NASA scientist arrested after chaining himself to Chase Bank as part of global climate protests
- A NASA scientist and three others were arrested after chaining themselves to a Chase Bank on Wednesday.
- The action was one of more than a dozen climate protests staged by Scientist Rebellion across the globe.
JPMorgan Chase & Co. has invested more money in fossil fuels than any other bank, according to a 2020 report from the Sierra Club and other climate advocacy organizations. In addition to calling for immediate action to address the climate crisis, the protestors on Wednesday were calling for the company to divest from coal, oil, and gas.
Peter Kalmus, who studies biological systems and
"I'm willing to take a risk for this gorgeous planet, for my sons," Kalmus said, his voice cracking as he mentioned his children.
Covering his face for a moment, he continued, "We've been trying to warn you guys for so many decades that we're heading towards a fucking catastrophe, and we've been being ignored. The
Insider was unable to identify the other three people who chained themselves to the bank's doors. Nearly four hours later, more than two dozen police officers blocked off the road, removed the four protestors, and carried them away in a van.
JPMorgan Chase & Co. declined to comment on Wednesday's events.
Scientists are risking arrest in cities across the planet
The actions of Kalmus and his companions were part of more than a dozen protests staged in cities across the globe this week, through a coalition called Scientist Rebellion, which is a branch of Extinction Rebellion dedicated to scientists taking actions of civil disobedience to advocate for climate action. This week's protests followed the release of the United Nations' latest climate report.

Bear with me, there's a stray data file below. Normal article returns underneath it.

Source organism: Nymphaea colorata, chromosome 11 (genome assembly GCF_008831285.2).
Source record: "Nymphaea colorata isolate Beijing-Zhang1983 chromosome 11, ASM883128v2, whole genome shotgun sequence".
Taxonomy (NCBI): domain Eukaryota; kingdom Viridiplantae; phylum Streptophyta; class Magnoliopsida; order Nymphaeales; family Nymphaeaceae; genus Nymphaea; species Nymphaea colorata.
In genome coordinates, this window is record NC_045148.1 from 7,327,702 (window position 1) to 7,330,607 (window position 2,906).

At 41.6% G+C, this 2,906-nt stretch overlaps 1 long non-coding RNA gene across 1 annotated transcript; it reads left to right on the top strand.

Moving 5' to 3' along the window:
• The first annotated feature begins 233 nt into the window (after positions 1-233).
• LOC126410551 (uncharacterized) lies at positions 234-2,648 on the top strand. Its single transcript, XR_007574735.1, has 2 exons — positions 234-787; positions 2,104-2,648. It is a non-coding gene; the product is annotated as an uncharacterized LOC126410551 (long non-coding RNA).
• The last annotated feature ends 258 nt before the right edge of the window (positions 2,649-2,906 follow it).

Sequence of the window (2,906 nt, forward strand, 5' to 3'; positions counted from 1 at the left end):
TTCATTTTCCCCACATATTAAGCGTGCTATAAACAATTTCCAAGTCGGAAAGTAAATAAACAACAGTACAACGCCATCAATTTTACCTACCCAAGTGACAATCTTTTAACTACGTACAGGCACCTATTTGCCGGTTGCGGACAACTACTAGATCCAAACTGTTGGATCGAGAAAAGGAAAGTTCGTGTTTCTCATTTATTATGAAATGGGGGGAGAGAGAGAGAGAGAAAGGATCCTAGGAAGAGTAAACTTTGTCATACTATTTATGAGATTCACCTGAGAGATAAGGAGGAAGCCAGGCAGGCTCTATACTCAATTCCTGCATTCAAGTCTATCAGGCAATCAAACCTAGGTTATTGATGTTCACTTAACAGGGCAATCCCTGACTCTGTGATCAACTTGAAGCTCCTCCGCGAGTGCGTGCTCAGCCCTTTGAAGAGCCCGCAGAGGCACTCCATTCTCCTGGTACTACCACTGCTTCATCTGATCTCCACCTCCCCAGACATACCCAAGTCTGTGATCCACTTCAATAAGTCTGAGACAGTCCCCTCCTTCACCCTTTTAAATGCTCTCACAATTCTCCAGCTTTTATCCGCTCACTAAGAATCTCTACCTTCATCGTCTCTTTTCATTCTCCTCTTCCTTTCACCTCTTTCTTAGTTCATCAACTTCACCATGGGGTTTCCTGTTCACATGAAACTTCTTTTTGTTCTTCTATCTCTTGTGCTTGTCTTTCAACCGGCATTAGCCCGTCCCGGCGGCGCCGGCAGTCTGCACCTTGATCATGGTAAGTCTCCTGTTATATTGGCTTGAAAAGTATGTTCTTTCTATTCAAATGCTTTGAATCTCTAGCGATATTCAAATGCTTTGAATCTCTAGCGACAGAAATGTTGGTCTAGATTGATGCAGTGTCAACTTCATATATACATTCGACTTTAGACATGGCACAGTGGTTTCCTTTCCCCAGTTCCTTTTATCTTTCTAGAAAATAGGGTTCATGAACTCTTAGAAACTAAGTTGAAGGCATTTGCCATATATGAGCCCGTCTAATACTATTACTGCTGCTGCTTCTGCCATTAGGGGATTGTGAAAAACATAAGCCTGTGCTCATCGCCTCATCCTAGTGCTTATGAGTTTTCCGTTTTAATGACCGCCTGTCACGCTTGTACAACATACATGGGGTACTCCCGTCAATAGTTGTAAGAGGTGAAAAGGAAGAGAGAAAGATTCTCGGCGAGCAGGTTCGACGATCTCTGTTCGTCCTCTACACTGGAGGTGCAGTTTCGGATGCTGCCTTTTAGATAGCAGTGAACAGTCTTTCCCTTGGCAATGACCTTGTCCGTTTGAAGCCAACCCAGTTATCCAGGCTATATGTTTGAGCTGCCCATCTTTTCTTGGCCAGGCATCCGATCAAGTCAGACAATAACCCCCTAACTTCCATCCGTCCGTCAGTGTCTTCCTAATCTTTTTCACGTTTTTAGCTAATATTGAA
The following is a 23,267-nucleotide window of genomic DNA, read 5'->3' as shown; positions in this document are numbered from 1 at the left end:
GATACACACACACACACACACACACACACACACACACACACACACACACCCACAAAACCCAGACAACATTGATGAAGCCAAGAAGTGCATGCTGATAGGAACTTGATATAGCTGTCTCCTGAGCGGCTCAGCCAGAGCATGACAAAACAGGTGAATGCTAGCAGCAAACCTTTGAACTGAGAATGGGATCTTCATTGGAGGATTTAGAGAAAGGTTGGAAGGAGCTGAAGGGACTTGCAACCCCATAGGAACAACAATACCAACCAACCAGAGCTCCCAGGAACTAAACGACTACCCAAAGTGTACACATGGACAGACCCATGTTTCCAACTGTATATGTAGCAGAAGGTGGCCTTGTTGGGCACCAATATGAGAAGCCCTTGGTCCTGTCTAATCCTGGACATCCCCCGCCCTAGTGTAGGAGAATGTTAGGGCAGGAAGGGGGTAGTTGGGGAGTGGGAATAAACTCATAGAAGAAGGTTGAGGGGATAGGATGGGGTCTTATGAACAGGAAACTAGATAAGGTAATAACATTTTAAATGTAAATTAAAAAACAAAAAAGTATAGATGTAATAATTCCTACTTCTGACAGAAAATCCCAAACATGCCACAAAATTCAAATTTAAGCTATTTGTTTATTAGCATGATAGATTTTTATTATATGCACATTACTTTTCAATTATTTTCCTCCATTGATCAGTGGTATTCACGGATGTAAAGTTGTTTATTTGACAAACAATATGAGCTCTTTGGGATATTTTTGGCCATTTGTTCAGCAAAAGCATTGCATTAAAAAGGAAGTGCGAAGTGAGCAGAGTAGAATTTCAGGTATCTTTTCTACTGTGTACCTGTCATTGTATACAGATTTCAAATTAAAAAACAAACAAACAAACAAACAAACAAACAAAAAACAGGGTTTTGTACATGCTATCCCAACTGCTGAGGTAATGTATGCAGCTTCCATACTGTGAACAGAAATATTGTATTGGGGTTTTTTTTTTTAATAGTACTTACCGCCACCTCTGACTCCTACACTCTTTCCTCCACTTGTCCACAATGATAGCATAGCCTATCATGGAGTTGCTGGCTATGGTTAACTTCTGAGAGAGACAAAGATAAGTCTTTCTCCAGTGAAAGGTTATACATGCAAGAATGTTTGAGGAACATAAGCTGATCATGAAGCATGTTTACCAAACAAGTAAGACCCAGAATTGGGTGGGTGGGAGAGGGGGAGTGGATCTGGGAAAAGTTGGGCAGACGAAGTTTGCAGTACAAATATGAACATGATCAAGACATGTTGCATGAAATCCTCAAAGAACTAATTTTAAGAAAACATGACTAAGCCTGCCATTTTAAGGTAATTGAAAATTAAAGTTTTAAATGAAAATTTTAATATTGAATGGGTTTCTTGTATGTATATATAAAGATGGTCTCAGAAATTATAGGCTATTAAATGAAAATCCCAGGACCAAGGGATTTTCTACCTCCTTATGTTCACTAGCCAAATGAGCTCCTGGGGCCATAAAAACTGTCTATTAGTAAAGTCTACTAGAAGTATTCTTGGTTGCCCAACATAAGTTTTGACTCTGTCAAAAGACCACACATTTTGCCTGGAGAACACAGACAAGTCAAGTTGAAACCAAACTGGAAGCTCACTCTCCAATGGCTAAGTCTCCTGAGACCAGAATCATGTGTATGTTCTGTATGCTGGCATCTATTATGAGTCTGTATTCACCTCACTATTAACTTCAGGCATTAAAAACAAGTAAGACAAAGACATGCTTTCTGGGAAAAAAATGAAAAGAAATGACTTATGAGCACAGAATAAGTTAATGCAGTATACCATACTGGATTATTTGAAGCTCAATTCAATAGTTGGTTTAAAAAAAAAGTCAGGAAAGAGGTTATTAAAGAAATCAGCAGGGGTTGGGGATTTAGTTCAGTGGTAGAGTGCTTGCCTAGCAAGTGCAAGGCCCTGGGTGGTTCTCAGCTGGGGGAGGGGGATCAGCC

In Berlin, scientists glued their hands to the road to block a bridge. In Madrid, protestors threw red paint on the steps of the Spanish Parliament. In London, some threw fake oil onto the facade of Shell's UK headquarters. In Sydney, five protestors, including a biology professor, were arrested after laying in the street to block traffic in pouring rain. In Washington, DC, people chained themselves to the fence surrounding the White House.
The report from the UN
Surpassing that temperature increase would have catastrophic consequences beyond the climate change that's already driving extreme wildfires, hurricanes, droughts, and floods across the planet. The report found that the world's governments and corporations are far from meeting the emission-reduction goals that would help limit that extreme weather.
"Climate activists are sometimes depicted as dangerous radicals, but the truly dangerous radicals are the countries that are increasing the production of fossil fuels," António Guterres, the UN secretary general, said in a press briefing on Monday.
"It's now or never, if we want to limit global warming to 1.5 degrees C," Jim Skea, co-chair of the IPCC group that wrote the new report, said in a press release. "Without immediate and deep emissions reductions across all sectors, it will be impossible."
Researchers representing Scientist Rebellion also participated in protests surrounding the COP26 climate conference in Glasgow, Scotland, last year, where 15 scientists were arrested.
"This planet is everything, and it's time we start acting like it," Kalmus said.
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